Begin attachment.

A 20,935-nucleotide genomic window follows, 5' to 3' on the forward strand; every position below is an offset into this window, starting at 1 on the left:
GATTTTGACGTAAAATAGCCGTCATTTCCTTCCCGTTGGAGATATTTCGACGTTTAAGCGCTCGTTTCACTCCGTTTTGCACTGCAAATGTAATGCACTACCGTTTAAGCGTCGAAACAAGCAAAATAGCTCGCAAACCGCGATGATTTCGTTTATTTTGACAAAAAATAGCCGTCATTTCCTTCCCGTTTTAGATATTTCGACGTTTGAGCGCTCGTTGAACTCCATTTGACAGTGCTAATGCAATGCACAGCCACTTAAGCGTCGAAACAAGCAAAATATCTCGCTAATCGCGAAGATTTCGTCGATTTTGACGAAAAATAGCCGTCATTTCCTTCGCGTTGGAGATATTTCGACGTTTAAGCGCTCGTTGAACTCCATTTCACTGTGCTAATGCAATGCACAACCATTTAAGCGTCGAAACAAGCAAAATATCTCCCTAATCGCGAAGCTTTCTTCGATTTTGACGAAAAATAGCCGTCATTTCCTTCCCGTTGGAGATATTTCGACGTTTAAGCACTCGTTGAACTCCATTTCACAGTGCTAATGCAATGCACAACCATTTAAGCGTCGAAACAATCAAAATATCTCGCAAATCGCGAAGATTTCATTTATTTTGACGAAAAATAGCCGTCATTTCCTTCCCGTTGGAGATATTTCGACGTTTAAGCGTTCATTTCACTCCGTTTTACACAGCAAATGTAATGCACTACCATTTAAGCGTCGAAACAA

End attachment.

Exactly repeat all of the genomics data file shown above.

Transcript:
A 20,935-nucleotide genomic window follows, 5' to 3' on the forward strand; every position below is an offset into this window, starting at 1 on the left:
GATTTTGACGTAAAATAGCCGTCATTTCCTTCCCGTTGGAGATATTTCGACGTTTAAGCGCTCGTTTCACTCCGTTTTGCACTGCAAATGTAATGCACTACCGTTTAAGCGTCGAAACAAGCAAAATAGCTCGCAAACCGCGATGATTTCGTTTATTTTGACAAAAAATAGCCGTCATTTCCTTCCCGTTTTAGATATTTCGACGTTTGAGCGCTCGTTGAACTCCATTTGACAGTGCTAATGCAATGCACAGCCACTTAAGCGTCGAAACAAGCAAAATATCTCGCTAATCGCGAAGATTTCGTCGATTTTGACGAAAAATAGCCGTCATTTCCTTCGCGTTGGAGATATTTCGACGTTTAAGCGCTCGTTGAACTCCATTTCACTGTGCTAATGCAATGCACAACCATTTAAGCGTCGAAACAAGCAAAATATCTCCCTAATCGCGAAGCTTTCTTCGATTTTGACGAAAAATAGCCGTCATTTCCTTCCCGTTGGAGATATTTCGACGTTTAAGCACTCGTTGAACTCCATTTCACAGTGCTAATGCAATGCACAACCATTTAAGCGTCGAAACAATCAAAATATCTCGCAAATCGCGAAGATTTCATTTATTTTGACGAAAAATAGCCGTCATTTCCTTCCCGTTGGAGATATTTCGACGTTTAAGCGTTCATTTCACTCCGTTTTACACAGCAAATGTAATGCACTACCATTTAAGCGTCGAAACAA